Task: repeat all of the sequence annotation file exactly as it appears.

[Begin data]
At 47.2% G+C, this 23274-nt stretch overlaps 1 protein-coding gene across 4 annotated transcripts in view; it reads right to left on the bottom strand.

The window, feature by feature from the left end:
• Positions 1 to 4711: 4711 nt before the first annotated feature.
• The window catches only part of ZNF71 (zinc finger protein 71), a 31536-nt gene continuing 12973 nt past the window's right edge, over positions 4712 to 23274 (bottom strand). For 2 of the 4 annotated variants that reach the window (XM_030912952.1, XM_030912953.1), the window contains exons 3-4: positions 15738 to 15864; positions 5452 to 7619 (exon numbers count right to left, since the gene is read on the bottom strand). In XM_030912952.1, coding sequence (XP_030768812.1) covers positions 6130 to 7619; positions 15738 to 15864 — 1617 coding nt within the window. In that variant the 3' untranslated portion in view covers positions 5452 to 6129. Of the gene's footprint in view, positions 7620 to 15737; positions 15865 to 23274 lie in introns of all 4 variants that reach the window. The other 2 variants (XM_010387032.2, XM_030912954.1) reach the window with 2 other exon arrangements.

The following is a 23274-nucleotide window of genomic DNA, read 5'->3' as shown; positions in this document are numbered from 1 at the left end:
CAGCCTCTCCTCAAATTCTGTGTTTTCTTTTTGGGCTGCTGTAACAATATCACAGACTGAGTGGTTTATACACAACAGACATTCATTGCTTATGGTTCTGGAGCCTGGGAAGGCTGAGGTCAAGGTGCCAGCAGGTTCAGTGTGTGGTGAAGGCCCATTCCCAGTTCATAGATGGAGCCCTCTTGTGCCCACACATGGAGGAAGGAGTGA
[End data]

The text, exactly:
At 47.2% G+C, this 23274-nt stretch overlaps 1 protein-coding gene across 4 annotated transcripts in view; it reads right to left on the bottom strand.

The window, feature by feature from the left end:
• Positions 1 to 4711: 4711 nt before the first annotated feature.
• The window catches only part of ZNF71 (zinc finger protein 71), a 31536-nt gene continuing 12973 nt past the window's right edge, over positions 4712 to 23274 (bottom strand). For 2 of the 4 annotated variants that reach the window (XM_030912952.1, XM_030912953.1), the window contains exons 3-4: positions 15738 to 15864; positions 5452 to 7619 (exon numbers count right to left, since the gene is read on the bottom strand). In XM_030912952.1, coding sequence (XP_030768812.1) covers positions 6130 to 7619; positions 15738 to 15864 — 1617 coding nt within the window. In that variant the 3' untranslated portion in view covers positions 5452 to 6129. Of the gene's footprint in view, positions 7620 to 15737; positions 15865 to 23274 lie in introns of all 4 variants that reach the window. The other 2 variants (XM_010387032.2, XM_030912954.1) reach the window with 2 other exon arrangements.

The following is a 23274-nucleotide window of genomic DNA, read 5'->3' as shown; positions in this document are numbered from 1 at the left end:
CAGCCTCTCCTCAAATTCTGTGTTTTCTTTTTGGGCTGCTGTAACAATATCACAGACTGAGTGGTTTATACACAACAGACATTCATTGCTTATGGTTCTGGAGCCTGGGAAGGCTGAGGTCAAGGTGCCAGCAGGTTCAGTGTGTGGTGAAGGCCCATTCCCAGTTCATAGATGGAGCCCTCTTGTGCCCACACATGGAGGAAGGAGTGA